Joining Bands & Taking a Side In Conflicts

At the university times, I took a long break to start a training in a big company. It was really a big one. There were several bands there; family members working in that company used to be, and I guess still are, forming teams. They ate together, left the company together, took breaks and spent them together, etc.

This seems to be good and accepted by the superiors. The company policy is not against that, too. Yet, when a trainee joins a company whose staff form solid and separated bands, and joins one, he cannot join a different one.

By joining a band, it might be that that band is put under microscope. The superiors might have an intention to break its ties, because it harms the global staff harmony. If a trainee joins one of the already formed bands, he can become micro-checked, and the mistakes made at the level of his work will be considered bigger than they really are.

The bands that can exist within companies can be formed by one of the following groups:

  • Family members,
  • People from the same fatherlands,
  • Followers of the same religion,
  • Friends,
  • Ex-classmates,
  • Ethnic groups,
  • A couple, especially in small companies,
  • Gays or lesbians.

There are some sorts of bands in every company, and I wish you can remark the ones existing where you take training. Noticing this is vital  to every new trainee. Why? Good question!

To give an answer to this, please allow me to share this piece of experience of mine with you:

In early 2007, I was working with an association which had a project that dealt with infancy issues. A friend of mine was taking the same training. As time went by, I found myself working all the time with him. Not only was he a friend, and still he is, but also we share the same fatherland. The mistake I fell in was working with him ONLY.

We DID FORM a band, a team. We did all the work assigned to us together. This sounds good. On the other hand, we did not work with other people, which made us miss a big opportunity to learn. We did not know most of what the others had been doing.  We, or at least I, acted very stupidly.

Once we finished what was assigned to us, we just left. We did not share anything with others. The issue that made things worse was a variance that took place between my friend and a guy from another “team”. We were not the only people making that mistake. The result was that I took my friend’s side and automatically started avoiding the other man. I made another mistake. I took side in a conflict.

The story is long and has links to other chapters, but the lesson I learnt from it is the number of drawbacks that result from  joining bands. Here are some:

  • Isolation from the other groups,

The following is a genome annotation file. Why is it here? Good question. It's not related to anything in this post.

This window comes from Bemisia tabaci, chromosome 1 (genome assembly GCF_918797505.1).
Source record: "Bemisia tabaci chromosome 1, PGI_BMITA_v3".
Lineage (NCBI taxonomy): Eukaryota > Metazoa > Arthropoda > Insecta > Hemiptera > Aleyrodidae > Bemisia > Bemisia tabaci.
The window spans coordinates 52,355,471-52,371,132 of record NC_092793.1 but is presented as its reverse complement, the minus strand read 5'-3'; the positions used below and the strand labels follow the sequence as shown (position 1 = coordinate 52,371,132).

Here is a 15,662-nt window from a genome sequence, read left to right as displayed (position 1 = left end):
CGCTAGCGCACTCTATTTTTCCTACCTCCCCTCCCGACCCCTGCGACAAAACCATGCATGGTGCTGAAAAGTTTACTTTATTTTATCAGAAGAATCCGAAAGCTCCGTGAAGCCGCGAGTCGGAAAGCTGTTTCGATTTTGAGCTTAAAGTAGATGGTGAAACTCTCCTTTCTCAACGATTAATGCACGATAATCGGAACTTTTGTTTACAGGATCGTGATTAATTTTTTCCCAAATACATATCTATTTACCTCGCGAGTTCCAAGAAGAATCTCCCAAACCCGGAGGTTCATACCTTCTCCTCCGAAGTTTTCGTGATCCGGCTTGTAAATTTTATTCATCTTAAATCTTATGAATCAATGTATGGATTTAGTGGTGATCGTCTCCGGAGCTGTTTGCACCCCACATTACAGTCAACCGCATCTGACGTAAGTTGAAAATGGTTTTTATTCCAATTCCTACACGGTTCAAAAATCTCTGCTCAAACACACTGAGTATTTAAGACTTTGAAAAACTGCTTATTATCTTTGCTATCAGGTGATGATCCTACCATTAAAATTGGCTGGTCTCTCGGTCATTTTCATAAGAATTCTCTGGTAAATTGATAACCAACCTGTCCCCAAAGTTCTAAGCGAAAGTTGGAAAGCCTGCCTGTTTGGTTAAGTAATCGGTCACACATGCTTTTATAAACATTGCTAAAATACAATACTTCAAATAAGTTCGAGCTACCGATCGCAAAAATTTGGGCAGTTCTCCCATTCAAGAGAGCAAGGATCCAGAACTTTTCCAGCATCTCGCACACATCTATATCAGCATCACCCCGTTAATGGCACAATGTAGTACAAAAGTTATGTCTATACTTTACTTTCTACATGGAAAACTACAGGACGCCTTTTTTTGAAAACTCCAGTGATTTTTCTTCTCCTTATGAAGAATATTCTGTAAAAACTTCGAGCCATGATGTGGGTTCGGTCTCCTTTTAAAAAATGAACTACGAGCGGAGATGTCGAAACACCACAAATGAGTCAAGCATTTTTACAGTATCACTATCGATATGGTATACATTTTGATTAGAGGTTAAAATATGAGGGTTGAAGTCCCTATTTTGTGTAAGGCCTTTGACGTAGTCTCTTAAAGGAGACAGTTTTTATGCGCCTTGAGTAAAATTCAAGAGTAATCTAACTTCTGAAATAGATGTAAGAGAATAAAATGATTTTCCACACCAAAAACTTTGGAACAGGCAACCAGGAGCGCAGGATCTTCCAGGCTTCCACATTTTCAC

• Being more noticeable and more likely to be micromanaged,
  • Becoming against some “innocent” colleagues,
  • Wasting big opportunities to learn and to get promoted,
  • Falling in a sort of racism, when sticking to a group of people from the same religion or race and rejecting the rest.

It is very good to have friends wherever you go. It is nice to work with people with whom you feel together. It is nice to find people who share a lot with you. By joining bands, all these rarely take place. Instead, if an argument or a fight happens between two members of different teams, serious drawbacks are invited to the relationships between the both team members.

If joining a band is an absolute result of the nature of work, remaining away from supporting anybody will make your experience much better. Power balance changes a lot and taking sides in conflicts might make you face serious troubles.

Employees in most companies undergo the experience of being either with “us” or “them” or another “them”. Interests differ. Experience makes people support others and make mistakes towards others. You need to never be in the starring list. If you are a new training, just stay neutral.

This mistake takes place when we realize that we are working with a person who has the same sexual orientation, if we are gays or lesbians. When it comes to religion, people automatically form groups with those who believe the same. They eat the same food and pray at the same time or even plan meetings outside the workplace to make their “band” more harmonious.

In all the cases above, a trainee should focus on his training more than anything else and never make himself a part of any group. This way he will look more professional and will be liked by everybody through avoiding the “us” vs “them” attitude.

 

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